How to find a shitload of sites quickly with Google sheets (and Bing)

How to find a shitload of sites quickly with Google sheets (and Bing)

I keep seeing people talk about how you can’t automate any part of link building strategy, so I wanted to write a quick thing about why that is nonsense.

I’ll start by saying that I understand the premise of such statements. You probably shouldn’t try to automate every aspect of link acquisition, at least not for any website that you care about long-term. There’s also absolutely zero substitute for highly targeted, and well researched link campaigns.

However, you can still get great links with relatively minimal work. Here’s just one way you can do that, using Google sheets and Bing (because Google are giant assholes sometimes, as you already know).

Let’s say we’re building links for an ecommerce store that sells dog toys. One of the first things that comes to my mind right off the bat is that there are tons of different breeds of dogs, which means that there are tons of different breeds of dog websites. Cool! Except maybe not so cool because it’s going to take me forever to comb through all of those, right? Nope.

Okay so first thing I’m gonna do is Google “list of dog breeds.” Then I’ll copy/paste the list of dog breeds I found into a Google doc.

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Cool. Now I’ve got a list of 199 dog breeds (AKA keywords) in this sheet. Next thing I’m gonna do is highlight all of them again and click copy. Then delete them from the doc (because we’re going to reuse the cells they’re currently occupying). Next, right click on the A1 cell, hit paste special and then paste transpose.

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This will paste that list of dog breeds – ahem, keywords – horizontally. Since I can’t screencap 199 columns, you’re just gonna have to believe me that this list extends all the way to column GQ.

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Cool. Now what?

Well, here’s where it gets fun.

The following is a Google sheets function you can use to scrape Bing results for each of those dog breeds.

=importxml("https://www.bing.com/search?q=" & [cell #] & "+intitle%3alinks&count=50", "//h2/a/@href")

This will return the top 50 (because 100 doesn’t seem to work for some reason and not every query will return up to 50 results) Bing results for the query (dog breed) intitle:links. Why not inurl:? Well, because Bing sucks and intitle: works almost as well, at least for this purpose. Why not use Google results instead? Because somehow Google has managed to suck even more than Bing at something.

So what you’re gonna want to do with that function is replace the red text with the cell number of each cell containing a dog breed (keyword).

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It will then take a second or so to load the results from that search.

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Now, see that little blue square at the bottom right corner of the highlighted cell? Click and drag that all the way to column GQ.

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It will probably take a while for every query to load so you might end up with something that looks like this for a while, but if you wait a few minutes (sometimes it can take an hour or more for really big jobs like this one) everything should load for you. I like to take off for lunch and when I come back all of the data has usually loaded. Even if some never populate, we already have a few hundred target sites to sort through.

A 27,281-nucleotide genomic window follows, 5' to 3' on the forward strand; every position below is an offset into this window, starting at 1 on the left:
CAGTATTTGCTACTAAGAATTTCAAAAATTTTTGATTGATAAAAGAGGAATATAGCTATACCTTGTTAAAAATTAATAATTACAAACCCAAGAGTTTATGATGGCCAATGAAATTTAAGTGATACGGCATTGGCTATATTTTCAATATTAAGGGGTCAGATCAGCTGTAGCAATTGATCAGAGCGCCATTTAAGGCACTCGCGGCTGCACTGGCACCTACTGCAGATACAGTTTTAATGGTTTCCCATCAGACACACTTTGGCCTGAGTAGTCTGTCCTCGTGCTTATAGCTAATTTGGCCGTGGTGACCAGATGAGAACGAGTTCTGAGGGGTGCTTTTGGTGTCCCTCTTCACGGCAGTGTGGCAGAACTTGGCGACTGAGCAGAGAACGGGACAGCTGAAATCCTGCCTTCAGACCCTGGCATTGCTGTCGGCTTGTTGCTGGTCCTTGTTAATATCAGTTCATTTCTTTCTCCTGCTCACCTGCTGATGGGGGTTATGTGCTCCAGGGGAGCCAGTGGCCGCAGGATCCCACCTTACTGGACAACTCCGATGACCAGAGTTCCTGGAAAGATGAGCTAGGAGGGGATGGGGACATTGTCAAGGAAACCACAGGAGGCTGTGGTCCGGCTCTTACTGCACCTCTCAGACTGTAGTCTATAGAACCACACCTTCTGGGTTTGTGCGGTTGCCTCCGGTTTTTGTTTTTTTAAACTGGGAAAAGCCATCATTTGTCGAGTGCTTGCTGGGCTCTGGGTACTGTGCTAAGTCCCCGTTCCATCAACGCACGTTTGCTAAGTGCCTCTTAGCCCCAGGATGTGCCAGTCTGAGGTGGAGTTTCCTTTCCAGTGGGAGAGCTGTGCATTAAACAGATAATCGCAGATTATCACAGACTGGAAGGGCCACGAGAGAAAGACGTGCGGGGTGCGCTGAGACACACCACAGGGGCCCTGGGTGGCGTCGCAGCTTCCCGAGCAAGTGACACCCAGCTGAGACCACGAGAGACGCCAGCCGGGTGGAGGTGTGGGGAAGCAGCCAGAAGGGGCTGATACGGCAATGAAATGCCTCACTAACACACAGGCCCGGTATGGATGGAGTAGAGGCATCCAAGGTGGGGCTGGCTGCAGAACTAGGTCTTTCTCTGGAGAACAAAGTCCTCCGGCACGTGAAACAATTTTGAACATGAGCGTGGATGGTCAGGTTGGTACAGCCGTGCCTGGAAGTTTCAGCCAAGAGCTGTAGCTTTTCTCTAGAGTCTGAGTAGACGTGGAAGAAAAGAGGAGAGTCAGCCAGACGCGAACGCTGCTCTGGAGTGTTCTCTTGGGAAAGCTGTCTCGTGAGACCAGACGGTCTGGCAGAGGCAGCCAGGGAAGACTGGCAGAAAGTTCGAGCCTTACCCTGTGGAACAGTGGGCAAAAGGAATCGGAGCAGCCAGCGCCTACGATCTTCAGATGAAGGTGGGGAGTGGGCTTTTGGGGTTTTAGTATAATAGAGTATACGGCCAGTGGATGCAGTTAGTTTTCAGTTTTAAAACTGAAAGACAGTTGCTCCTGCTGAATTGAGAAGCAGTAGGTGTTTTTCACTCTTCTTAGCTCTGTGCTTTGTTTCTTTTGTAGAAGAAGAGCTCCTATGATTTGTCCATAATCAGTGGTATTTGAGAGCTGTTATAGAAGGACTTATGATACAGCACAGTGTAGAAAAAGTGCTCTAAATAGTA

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At this point, it’s really up to you what you want to do with this data, but note that not every link we have here will be a viable target. You’re still going to need to examine the sites to determine which will be worthwhile prospects, but that can be done relatively quickly with some filtering in Google Sheets.

My first step would be combining all of the sites into one column and then I would set up a filter for all sites containing “links” in the URL. Then, sort A-Z to group all duplicate domains together. After that, it might take 20 minutes to scroll through, removing irrelevant URLs and duplicate results.

After I sorted through this particular batch of sites, I ended up with about 500 viable targets.

Of course, you’re still going to need to find contact info for these websites and how you choose to contact them is up to you, but there are ways to automate those as well. You’re also going to need to come up with at least a little bit of strategy on your own! 😉

Here is a quick function I use to pull email addresses from target pages (note: it pulls any email address off of a page which won’t necessarily be the email address you should be contacting so use wisely.):
=iferror(substitute(IMPORTXML([cell #],"//a[contains(@href, '@')]/@href"),"mailto:",""),"No Email Found")

So, there’s just one way you can automate an aspect of link building.

Here’s another way you could use this:

Let’s say I’m building links for a SaaS web application. I would go to a decent SaaS tools directory and copy all of their category titles much like I did with dog breeds. From there I would set up a similar Bing search for each of those categories. You can also play around with the search strings, of course. For the dog breeds, I could have added “breeder” to each of those search strings to come up with an entirely different list of results. For this SaaS example, you could add things like “startup” or “tools” or even “directory” to reveal more useful results, depending on what you’re after.

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Look at all those keywords!

One final thing worth mentioning:
You can scrape Google results in a similar (although much slower, since you will need to do it one at a time) way with this chrome extension.


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